• http://www.startupcompanylawyer.com Yokum

    @umbe – If you have an attorney, you should rely on his/her advise. You don't need to make an 83(b) election based on your fact pattern. If vesting is placed on your shares in the future, there is no need for an 83(b) election at that time and there is no negative consequence to not filing an 83(b) election earlier. Please read the disclaimers and consult with your own advisors.

  • umbe

    Thanks Yokum.

  • shearic

    Yokum – I'm having a hard time finding some info that I hope you'll be able to clarify quickly (with usual disclaimers naturally). I have two partners and we're forming an S-corp with stock with no vesting. The lawyer has said that the stock can just be assigned as opposed to purchased. I've done 3 other startups and the stock was always transferred by a purchase (ranging $0.001 to $0.01 per share), but those situations were restricted stock so were different.

    Question I have is whether stock can just be assigned to the founders this way and with no defined value for the stock. What worries me in the back of my head is what tax implications this could have for us individually.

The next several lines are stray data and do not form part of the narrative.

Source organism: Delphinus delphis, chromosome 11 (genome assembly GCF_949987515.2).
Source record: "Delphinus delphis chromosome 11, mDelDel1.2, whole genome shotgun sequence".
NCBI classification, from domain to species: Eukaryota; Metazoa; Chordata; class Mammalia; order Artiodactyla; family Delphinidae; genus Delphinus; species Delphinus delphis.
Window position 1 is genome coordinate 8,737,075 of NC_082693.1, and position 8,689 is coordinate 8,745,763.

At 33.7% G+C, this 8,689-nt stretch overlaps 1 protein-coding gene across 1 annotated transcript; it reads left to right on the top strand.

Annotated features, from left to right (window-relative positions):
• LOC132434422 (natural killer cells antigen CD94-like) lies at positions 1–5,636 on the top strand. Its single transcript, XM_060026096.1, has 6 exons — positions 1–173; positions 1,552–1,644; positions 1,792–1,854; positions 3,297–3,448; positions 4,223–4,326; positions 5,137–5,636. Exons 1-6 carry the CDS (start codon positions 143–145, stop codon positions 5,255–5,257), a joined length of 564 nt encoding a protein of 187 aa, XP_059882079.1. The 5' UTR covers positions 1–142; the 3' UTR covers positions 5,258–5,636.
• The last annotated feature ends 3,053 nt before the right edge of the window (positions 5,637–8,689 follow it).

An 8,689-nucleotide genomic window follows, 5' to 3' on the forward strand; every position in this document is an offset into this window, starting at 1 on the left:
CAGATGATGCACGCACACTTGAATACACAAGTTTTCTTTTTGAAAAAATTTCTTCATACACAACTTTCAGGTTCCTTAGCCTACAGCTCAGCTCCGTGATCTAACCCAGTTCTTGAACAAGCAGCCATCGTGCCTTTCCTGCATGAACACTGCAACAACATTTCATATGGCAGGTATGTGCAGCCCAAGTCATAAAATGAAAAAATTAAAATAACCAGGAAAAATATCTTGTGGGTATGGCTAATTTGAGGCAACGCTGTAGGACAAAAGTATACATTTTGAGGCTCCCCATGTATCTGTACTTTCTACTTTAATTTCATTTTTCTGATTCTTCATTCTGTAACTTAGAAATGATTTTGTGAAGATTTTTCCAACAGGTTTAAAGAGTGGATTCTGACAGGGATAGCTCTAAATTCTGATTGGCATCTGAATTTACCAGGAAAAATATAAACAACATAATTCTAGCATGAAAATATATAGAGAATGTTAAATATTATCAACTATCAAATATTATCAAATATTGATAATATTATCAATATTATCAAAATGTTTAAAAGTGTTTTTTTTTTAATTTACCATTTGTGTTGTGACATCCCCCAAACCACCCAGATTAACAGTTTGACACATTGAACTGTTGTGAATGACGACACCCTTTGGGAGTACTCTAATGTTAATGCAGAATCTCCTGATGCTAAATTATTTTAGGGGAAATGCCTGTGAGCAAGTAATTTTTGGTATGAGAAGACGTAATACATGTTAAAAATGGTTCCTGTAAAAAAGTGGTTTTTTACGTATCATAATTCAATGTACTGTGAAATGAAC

• http://www.startupcompanylawyer.com Yokum

    @shearic – I generally prefer to have founders pay at least par value for their shares even if they are transferring assets for their stock, in order to ensure that the shares are fully paid.

  • Nathan

    Yokum,
    I'm going to incorporate in Delaware and own 90% of my company and leave 10% floating shares to issue to people that want to help. How do I place vesting on the shares when I issue the 5%?

    Also, how is a forward split done?

    Thanks!

  • http://www.startupcompanylawyer.com Yokum

    @Nathan – vesting is placed on shares via repurchase provisions in a stock purchase agreement. A forward split is done by amended the company's articles/certificate of incorporation.